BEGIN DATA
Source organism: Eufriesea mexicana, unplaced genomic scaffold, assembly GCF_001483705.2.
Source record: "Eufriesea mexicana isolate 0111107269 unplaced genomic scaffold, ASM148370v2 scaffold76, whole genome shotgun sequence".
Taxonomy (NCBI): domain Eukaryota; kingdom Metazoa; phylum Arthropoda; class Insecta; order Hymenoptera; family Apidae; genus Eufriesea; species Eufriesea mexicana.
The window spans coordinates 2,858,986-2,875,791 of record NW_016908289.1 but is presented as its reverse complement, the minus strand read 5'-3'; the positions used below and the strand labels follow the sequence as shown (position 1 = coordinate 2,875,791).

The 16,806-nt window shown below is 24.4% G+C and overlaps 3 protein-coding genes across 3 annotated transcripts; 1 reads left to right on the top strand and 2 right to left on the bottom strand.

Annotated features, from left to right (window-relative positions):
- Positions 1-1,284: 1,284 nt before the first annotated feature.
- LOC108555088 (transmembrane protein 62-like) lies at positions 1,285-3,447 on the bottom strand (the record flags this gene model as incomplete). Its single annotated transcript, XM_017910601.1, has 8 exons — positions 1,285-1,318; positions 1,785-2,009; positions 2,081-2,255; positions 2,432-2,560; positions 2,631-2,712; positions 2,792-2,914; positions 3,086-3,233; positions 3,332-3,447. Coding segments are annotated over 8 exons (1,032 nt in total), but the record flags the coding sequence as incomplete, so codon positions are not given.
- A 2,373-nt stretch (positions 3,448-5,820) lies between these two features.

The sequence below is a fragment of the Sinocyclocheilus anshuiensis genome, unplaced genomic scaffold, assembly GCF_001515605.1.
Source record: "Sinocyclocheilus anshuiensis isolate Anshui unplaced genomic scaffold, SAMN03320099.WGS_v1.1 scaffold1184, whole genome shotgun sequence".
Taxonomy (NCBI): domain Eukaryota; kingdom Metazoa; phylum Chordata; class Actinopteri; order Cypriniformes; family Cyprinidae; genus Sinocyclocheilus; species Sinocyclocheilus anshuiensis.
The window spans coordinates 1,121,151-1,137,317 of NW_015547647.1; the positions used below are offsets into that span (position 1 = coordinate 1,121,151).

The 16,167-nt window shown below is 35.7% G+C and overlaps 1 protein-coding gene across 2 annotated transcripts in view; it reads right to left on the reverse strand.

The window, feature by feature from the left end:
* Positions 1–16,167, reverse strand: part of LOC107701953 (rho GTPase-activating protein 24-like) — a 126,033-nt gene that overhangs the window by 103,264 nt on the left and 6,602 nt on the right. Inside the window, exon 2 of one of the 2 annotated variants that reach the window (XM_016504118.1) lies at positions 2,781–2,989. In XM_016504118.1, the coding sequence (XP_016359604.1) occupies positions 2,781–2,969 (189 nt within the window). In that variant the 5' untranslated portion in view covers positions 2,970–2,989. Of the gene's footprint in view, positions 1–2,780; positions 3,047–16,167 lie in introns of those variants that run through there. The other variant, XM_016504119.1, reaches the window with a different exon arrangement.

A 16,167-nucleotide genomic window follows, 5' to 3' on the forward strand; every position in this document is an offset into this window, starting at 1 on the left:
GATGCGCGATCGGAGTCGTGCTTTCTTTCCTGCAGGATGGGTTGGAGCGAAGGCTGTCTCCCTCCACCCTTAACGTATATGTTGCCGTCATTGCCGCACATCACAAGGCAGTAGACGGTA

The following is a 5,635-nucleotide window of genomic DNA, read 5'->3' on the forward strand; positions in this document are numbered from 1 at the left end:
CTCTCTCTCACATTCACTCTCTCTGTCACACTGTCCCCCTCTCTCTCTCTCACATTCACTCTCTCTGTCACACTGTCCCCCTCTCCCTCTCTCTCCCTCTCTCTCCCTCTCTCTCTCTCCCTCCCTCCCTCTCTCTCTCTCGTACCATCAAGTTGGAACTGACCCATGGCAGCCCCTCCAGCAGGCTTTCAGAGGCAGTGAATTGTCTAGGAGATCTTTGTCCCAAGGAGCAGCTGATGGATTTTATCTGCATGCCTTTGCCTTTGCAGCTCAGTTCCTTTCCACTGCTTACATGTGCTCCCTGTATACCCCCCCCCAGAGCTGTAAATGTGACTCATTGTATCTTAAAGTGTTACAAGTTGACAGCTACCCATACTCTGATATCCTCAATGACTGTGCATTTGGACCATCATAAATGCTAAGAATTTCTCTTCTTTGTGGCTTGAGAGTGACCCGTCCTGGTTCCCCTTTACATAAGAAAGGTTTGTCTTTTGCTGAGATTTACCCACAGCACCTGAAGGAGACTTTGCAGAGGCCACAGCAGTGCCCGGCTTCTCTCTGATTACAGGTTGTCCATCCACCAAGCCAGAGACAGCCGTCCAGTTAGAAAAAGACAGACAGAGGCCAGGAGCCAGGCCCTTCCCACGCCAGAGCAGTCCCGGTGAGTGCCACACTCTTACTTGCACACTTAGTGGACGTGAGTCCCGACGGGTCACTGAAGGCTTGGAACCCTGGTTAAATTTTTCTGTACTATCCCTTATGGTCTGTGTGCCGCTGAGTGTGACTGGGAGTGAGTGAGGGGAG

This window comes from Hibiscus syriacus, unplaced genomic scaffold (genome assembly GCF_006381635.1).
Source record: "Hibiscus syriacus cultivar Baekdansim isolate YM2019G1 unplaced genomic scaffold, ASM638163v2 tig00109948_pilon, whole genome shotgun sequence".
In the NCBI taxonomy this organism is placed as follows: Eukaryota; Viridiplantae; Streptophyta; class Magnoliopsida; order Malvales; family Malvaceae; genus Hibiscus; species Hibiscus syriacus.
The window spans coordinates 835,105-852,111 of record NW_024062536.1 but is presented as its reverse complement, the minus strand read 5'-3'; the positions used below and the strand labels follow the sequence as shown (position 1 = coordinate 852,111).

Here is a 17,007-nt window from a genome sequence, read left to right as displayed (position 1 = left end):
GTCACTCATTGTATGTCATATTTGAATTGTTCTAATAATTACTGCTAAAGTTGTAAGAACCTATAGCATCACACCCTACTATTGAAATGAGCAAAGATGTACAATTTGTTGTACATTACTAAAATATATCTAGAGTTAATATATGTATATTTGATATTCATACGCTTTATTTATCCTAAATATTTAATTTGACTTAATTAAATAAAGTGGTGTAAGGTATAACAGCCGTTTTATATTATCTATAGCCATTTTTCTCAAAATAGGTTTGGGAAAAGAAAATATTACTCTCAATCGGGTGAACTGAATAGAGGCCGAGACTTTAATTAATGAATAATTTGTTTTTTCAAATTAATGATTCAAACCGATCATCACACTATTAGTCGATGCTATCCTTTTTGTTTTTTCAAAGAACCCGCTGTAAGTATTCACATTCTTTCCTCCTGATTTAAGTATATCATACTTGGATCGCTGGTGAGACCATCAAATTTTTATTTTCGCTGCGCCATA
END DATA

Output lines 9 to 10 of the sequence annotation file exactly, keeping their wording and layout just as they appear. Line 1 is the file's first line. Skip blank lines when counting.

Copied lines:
- A 2,373-nt stretch (positions 3,448-5,820) lies between these two features.

The sequence below is a fragment of the Sinocyclocheilus anshuiensis genome, unplaced genomic scaffold, assembly GCF_001515605.1.